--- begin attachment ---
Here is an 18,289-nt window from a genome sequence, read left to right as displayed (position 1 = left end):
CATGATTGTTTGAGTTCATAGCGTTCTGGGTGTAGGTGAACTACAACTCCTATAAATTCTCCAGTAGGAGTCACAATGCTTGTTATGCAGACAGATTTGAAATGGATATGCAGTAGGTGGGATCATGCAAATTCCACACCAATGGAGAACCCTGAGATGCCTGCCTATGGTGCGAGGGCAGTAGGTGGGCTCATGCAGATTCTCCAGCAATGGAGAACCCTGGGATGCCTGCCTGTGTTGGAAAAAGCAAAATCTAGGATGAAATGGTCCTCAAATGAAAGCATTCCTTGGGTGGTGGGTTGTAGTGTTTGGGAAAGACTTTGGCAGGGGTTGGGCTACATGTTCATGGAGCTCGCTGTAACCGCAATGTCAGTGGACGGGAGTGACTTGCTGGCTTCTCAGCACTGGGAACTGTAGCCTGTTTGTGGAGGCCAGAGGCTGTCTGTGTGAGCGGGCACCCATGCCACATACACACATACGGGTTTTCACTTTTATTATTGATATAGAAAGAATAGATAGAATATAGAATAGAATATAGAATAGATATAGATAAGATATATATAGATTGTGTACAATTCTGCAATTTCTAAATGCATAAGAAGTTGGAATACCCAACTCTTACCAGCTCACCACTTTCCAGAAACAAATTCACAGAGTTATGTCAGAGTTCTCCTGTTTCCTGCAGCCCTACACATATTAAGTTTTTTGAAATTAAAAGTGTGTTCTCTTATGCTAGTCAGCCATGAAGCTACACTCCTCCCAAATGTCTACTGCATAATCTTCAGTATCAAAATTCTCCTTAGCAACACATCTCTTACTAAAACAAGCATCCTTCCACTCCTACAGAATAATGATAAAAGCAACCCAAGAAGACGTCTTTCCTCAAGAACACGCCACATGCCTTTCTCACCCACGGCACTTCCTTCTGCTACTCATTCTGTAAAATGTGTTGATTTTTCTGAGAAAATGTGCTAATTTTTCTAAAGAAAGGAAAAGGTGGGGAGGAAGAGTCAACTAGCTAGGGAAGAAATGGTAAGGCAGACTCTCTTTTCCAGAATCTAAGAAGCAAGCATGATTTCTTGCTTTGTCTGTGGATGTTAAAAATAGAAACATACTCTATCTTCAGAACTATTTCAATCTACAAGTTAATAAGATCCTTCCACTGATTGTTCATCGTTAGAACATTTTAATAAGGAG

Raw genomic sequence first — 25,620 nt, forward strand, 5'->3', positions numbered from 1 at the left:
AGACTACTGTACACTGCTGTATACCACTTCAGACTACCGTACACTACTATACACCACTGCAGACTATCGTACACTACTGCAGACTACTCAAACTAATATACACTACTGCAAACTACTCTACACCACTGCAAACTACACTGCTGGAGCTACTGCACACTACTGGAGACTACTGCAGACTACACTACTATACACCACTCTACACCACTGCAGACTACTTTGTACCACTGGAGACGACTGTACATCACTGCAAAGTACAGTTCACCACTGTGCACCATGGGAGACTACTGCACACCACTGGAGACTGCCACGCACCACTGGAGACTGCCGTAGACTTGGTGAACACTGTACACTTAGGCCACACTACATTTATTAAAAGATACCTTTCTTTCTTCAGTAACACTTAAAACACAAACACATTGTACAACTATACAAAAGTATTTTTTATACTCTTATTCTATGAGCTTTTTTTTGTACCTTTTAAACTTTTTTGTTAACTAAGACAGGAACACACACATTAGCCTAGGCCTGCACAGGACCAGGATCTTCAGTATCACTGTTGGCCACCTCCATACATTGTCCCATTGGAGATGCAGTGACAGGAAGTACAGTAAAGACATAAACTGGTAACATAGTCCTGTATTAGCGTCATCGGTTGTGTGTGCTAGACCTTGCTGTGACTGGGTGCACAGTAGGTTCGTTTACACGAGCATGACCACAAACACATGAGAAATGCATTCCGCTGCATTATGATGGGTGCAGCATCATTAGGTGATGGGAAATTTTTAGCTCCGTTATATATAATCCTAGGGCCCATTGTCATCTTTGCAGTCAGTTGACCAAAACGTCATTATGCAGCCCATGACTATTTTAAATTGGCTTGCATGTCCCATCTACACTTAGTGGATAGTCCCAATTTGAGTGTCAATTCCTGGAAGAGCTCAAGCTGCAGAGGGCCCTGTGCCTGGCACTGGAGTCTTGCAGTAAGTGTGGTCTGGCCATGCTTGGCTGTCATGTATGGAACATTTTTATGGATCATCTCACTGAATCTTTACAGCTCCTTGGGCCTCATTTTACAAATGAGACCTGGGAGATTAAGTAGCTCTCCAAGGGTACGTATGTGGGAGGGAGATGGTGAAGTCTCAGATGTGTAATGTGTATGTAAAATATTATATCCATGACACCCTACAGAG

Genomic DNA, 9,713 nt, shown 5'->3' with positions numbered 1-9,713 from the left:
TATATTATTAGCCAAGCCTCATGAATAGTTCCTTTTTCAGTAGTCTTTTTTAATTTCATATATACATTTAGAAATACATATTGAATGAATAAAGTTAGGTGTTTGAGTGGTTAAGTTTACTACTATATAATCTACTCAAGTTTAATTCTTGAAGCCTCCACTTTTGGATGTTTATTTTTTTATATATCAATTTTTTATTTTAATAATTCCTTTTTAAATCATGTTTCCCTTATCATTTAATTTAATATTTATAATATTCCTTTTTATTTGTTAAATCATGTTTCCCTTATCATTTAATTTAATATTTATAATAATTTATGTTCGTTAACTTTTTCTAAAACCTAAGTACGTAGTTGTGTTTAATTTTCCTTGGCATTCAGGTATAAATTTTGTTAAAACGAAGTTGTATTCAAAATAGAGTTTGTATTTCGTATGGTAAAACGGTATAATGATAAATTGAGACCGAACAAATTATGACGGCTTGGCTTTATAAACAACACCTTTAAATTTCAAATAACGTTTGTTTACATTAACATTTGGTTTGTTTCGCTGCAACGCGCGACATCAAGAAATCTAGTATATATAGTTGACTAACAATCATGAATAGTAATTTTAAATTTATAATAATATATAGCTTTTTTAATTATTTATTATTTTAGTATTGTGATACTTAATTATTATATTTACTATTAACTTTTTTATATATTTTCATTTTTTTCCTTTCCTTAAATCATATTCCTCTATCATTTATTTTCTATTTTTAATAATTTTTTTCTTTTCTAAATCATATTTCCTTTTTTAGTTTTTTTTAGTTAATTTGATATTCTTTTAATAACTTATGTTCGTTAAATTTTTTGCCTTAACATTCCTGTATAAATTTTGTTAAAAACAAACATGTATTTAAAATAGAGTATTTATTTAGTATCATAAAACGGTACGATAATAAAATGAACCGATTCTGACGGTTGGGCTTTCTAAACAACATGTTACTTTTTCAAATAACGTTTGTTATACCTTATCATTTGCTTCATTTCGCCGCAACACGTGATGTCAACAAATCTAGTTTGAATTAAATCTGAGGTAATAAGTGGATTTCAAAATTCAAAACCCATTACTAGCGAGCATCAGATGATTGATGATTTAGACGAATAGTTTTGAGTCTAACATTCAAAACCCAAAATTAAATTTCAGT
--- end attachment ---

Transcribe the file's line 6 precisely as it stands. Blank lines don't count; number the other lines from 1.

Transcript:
TATATTATTAGCCAAGCCTCATGAATAGTTCCTTTTTCAGTAGTCTTTTTTAATTTCATATATACATTTAGAAATACATATTGAATGAATAAAGTTAGGTGTTTGAGTGGTTAAGTTTACTACTATATAATCTACTCAAGTTTAATTCTTGAAGCCTCCACTTTTGGATGTTTATTTTTTTATATATCAATTTTTTATTTTAATAATTCCTTTTTAAATCATGTTTCCCTTATCATTTAATTTAATATTTATAATATTCCTTTTTATTTGTTAAATCATGTTTCCCTTATCATTTAATTTAATATTTATAATAATTTATGTTCGTTAACTTTTTCTAAAACCTAAGTACGTAGTTGTGTTTAATTTTCCTTGGCATTCAGGTATAAATTTTGTTAAAACGAAGTTGTATTCAAAATAGAGTTTGTATTTCGTATGGTAAAACGGTATAATGATAAATTGAGACCGAACAAATTATGACGGCTTGGCTTTATAAACAACACCTTTAAATTTCAAATAACGTTTGTTTACATTAACATTTGGTTTGTTTCGCTGCAACGCGCGACATCAAGAAATCTAGTATATATAGTTGACTAACAATCATGAATAGTAATTTTAAATTTATAATAATATATAGCTTTTTTAATTATTTATTATTTTAGTATTGTGATACTTAATTATTATATTTACTATTAACTTTTTTATATATTTTCATTTTTTTCCTTTCCTTAAATCATATTCCTCTATCATTTATTTTCTATTTTTAATAATTTTTTTCTTTTCTAAATCATATTTCCTTTTTTAGTTTTTTTTAGTTAATTTGATATTCTTTTAATAACTTATGTTCGTTAAATTTTTTGCCTTAACATTCCTGTATAAATTTTGTTAAAAACAAACATGTATTTAAAATAGAGTATTTATTTAGTATCATAAAACGGTACGATAATAAAATGAACCGATTCTGACGGTTGGGCTTTCTAAACAACATGTTACTTTTTCAAATAACGTTTGTTATACCTTATCATTTGCTTCATTTCGCCGCAACACGTGATGTCAACAAATCTAGTTTGAATTAAATCTGAGGTAATAAGTGGATTTCAAAATTCAAAACCCATTACTAGCGAGCATCAGATGATTGATGATTTAGACGAATAGTTTTGAGTCTAACATTCAAAACCCAAAATTAAATTTCAGT